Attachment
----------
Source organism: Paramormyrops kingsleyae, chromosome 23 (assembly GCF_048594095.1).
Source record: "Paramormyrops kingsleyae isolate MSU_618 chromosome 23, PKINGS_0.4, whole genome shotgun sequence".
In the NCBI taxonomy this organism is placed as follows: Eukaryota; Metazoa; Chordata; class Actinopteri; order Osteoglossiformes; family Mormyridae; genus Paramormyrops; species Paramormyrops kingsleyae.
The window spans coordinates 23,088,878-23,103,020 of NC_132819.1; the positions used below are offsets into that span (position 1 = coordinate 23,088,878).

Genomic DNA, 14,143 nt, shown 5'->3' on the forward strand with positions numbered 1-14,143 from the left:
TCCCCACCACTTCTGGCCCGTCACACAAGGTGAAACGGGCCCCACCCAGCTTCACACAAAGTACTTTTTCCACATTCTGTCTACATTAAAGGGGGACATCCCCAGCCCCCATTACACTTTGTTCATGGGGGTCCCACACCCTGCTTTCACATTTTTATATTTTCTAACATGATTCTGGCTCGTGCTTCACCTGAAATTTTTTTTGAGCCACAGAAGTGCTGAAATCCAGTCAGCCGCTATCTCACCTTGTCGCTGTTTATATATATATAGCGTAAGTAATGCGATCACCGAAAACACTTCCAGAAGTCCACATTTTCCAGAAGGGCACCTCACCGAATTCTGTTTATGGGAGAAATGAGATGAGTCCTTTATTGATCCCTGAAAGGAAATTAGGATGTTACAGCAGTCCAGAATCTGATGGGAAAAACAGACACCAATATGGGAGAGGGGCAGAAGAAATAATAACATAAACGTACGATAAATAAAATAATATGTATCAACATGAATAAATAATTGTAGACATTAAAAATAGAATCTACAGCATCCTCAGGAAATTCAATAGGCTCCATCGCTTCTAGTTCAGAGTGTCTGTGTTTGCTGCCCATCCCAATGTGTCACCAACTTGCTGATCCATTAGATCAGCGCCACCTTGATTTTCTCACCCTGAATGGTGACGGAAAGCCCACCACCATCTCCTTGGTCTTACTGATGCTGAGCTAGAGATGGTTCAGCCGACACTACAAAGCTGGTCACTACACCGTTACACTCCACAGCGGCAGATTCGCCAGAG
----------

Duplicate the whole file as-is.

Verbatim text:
Source organism: Paramormyrops kingsleyae, chromosome 23 (assembly GCF_048594095.1).
Source record: "Paramormyrops kingsleyae isolate MSU_618 chromosome 23, PKINGS_0.4, whole genome shotgun sequence".
In the NCBI taxonomy this organism is placed as follows: Eukaryota; Metazoa; Chordata; class Actinopteri; order Osteoglossiformes; family Mormyridae; genus Paramormyrops; species Paramormyrops kingsleyae.
The window spans coordinates 23,088,878-23,103,020 of NC_132819.1; the positions used below are offsets into that span (position 1 = coordinate 23,088,878).

Genomic DNA, 14,143 nt, shown 5'->3' on the forward strand with positions numbered 1-14,143 from the left:
TCCCCACCACTTCTGGCCCGTCACACAAGGTGAAACGGGCCCCACCCAGCTTCACACAAAGTACTTTTTCCACATTCTGTCTACATTAAAGGGGGACATCCCCAGCCCCCATTACACTTTGTTCATGGGGGTCCCACACCCTGCTTTCACATTTTTATATTTTCTAACATGATTCTGGCTCGTGCTTCACCTGAAATTTTTTTTGAGCCACAGAAGTGCTGAAATCCAGTCAGCCGCTATCTCACCTTGTCGCTGTTTATATATATATAGCGTAAGTAATGCGATCACCGAAAACACTTCCAGAAGTCCACATTTTCCAGAAGGGCACCTCACCGAATTCTGTTTATGGGAGAAATGAGATGAGTCCTTTATTGATCCCTGAAAGGAAATTAGGATGTTACAGCAGTCCAGAATCTGATGGGAAAAACAGACACCAATATGGGAGAGGGGCAGAAGAAATAATAACATAAACGTACGATAAATAAAATAATATGTATCAACATGAATAAATAATTGTAGACATTAAAAATAGAATCTACAGCATCCTCAGGAAATTCAATAGGCTCCATCGCTTCTAGTTCAGAGTGTCTGTGTTTGCTGCCCATCCCAATGTGTCACCAACTTGCTGATCCATTAGATCAGCGCCACCTTGATTTTCTCACCCTGAATGGTGACGGAAAGCCCACCACCATCTCCTTGGTCTTACTGATGCTGAGCTAGAGATGGTTCAGCCGACACTACAAAGCTGGTCACTACACCGTTACACTCCACAGCGGCAGATTCGCCAGAG